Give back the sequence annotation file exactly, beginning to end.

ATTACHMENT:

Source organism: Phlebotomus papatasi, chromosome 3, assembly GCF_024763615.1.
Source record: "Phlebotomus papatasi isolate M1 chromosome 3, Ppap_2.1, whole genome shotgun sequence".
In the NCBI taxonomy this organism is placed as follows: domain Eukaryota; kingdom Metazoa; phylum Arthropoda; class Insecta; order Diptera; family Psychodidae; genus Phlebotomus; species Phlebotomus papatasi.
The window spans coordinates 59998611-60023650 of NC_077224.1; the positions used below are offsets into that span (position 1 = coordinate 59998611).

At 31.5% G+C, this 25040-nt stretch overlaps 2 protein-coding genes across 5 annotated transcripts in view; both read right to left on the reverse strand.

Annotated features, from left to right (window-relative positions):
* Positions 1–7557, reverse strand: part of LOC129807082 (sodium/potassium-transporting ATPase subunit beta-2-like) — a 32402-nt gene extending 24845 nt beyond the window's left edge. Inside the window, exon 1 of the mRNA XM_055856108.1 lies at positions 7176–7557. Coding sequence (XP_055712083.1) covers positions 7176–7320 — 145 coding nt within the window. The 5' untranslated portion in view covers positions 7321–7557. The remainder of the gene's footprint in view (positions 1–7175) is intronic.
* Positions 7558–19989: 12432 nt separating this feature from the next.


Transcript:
Source organism: Phlebotomus papatasi, chromosome 3, assembly GCF_024763615.1.
Source record: "Phlebotomus papatasi isolate M1 chromosome 3, Ppap_2.1, whole genome shotgun sequence".
In the NCBI taxonomy this organism is placed as follows: domain Eukaryota; kingdom Metazoa; phylum Arthropoda; class Insecta; order Diptera; family Psychodidae; genus Phlebotomus; species Phlebotomus papatasi.
The window spans coordinates 59998611-60023650 of NC_077224.1; the positions used below are offsets into that span (position 1 = coordinate 59998611).

At 31.5% G+C, this 25040-nt stretch overlaps 2 protein-coding genes across 5 annotated transcripts in view; both read right to left on the reverse strand.

Annotated features, from left to right (window-relative positions):
* Positions 1–7557, reverse strand: part of LOC129807082 (sodium/potassium-transporting ATPase subunit beta-2-like) — a 32402-nt gene extending 24845 nt beyond the window's left edge. Inside the window, exon 1 of the mRNA XM_055856108.1 lies at positions 7176–7557. Coding sequence (XP_055712083.1) covers positions 7176–7320 — 145 coding nt within the window. The 5' untranslated portion in view covers positions 7321–7557. The remainder of the gene's footprint in view (positions 1–7175) is intronic.
* Positions 7558–19989: 12432 nt separating this feature from the next.